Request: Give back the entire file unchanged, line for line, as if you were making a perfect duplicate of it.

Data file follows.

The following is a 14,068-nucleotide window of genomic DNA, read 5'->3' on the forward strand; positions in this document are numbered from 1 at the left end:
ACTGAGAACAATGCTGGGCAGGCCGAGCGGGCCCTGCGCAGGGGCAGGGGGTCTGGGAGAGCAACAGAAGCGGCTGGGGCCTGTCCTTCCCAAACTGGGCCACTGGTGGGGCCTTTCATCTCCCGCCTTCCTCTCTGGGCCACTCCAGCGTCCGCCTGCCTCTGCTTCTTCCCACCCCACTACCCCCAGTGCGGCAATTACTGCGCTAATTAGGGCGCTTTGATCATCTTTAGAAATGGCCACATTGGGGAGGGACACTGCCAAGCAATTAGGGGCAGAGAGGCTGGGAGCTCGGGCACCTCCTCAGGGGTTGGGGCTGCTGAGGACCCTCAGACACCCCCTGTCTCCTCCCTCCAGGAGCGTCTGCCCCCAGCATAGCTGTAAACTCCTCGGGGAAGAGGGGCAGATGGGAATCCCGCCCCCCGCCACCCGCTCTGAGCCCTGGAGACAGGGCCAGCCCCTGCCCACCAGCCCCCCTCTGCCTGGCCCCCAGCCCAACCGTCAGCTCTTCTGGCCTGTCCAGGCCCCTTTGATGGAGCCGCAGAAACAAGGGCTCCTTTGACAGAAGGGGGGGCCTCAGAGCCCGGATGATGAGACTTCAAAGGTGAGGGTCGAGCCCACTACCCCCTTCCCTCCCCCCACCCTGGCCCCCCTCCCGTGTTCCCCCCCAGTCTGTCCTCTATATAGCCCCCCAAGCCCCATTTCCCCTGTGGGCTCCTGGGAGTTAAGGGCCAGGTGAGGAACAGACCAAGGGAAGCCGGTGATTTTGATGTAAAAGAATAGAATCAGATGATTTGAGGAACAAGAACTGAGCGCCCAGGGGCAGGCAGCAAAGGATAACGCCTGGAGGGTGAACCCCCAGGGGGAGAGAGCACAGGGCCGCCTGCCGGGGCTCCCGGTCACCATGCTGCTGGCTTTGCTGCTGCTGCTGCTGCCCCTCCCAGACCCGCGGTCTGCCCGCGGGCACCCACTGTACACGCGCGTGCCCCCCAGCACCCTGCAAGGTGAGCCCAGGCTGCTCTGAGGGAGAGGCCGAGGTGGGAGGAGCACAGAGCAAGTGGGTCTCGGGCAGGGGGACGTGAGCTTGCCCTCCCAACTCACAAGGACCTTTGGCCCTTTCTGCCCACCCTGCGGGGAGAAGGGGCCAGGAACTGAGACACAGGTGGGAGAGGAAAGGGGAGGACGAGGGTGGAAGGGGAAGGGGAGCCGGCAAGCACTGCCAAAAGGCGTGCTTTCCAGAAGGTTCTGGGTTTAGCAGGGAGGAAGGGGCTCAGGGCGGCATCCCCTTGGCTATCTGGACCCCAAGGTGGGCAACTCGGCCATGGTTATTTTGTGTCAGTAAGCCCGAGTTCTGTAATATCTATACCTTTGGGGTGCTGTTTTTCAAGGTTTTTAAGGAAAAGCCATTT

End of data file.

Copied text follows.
The following is a 14,068-nucleotide window of genomic DNA, read 5'->3' on the forward strand; positions in this document are numbered from 1 at the left end:
ACTGAGAACAATGCTGGGCAGGCCGAGCGGGCCCTGCGCAGGGGCAGGGGGTCTGGGAGAGCAACAGAAGCGGCTGGGGCCTGTCCTTCCCAAACTGGGCCACTGGTGGGGCCTTTCATCTCCCGCCTTCCTCTCTGGGCCACTCCAGCGTCCGCCTGCCTCTGCTTCTTCCCACCCCACTACCCCCAGTGCGGCAATTACTGCGCTAATTAGGGCGCTTTGATCATCTTTAGAAATGGCCACATTGGGGAGGGACACTGCCAAGCAATTAGGGGCAGAGAGGCTGGGAGCTCGGGCACCTCCTCAGGGGTTGGGGCTGCTGAGGACCCTCAGACACCCCCTGTCTCCTCCCTCCAGGAGCGTCTGCCCCCAGCATAGCTGTAAACTCCTCGGGGAAGAGGGGCAGATGGGAATCCCGCCCCCCGCCACCCGCTCTGAGCCCTGGAGACAGGGCCAGCCCCTGCCCACCAGCCCCCCTCTGCCTGGCCCCCAGCCCAACCGTCAGCTCTTCTGGCCTGTCCAGGCCCCTTTGATGGAGCCGCAGAAACAAGGGCTCCTTTGACAGAAGGGGGGGCCTCAGAGCCCGGATGATGAGACTTCAAAGGTGAGGGTCGAGCCCACTACCCCCTTCCCTCCCCCCACCCTGGCCCCCCTCCCGTGTTCCCCCCCAGTCTGTCCTCTATATAGCCCCCCAAGCCCCATTTCCCCTGTGGGCTCCTGGGAGTTAAGGGCCAGGTGAGGAACAGACCAAGGGAAGCCGGTGATTTTGATGTAAAAGAATAGAATCAGATGATTTGAGGAACAAGAACTGAGCGCCCAGGGGCAGGCAGCAAAGGATAACGCCTGGAGGGTGAACCCCCAGGGGGAGAGAGCACAGGGCCGCCTGCCGGGGCTCCCGGTCACCATGCTGCTGGCTTTGCTGCTGCTGCTGCTGCCCCTCCCAGACCCGCGGTCTGCCCGCGGGCACCCACTGTACACGCGCGTGCCCCCCAGCACCCTGCAAGGTGAGCCCAGGCTGCTCTGAGGGAGAGGCCGAGGTGGGAGGAGCACAGAGCAAGTGGGTCTCGGGCAGGGGGACGTGAGCTTGCCCTCCCAACTCACAAGGACCTTTGGCCCTTTCTGCCCACCCTGCGGGGAGAAGGGGCCAGGAACTGAGACACAGGTGGGAGAGGAAAGGGGAGGACGAGGGTGGAAGGGGAAGGGGAGCCGGCAAGCACTGCCAAAAGGCGTGCTTTCCAGAAGGTTCTGGGTTTAGCAGGGAGGAAGGGGCTCAGGGCGGCATCCCCTTGGCTATCTGGACCCCAAGGTGGGCAACTCGGCCATGGTTATTTTGTGTCAGTAAGCCCGAGTTCTGTAATATCTATACCTTTGGGGTGCTGTTTTTCAAGGTTTTTAAGGAAAAGCCATTT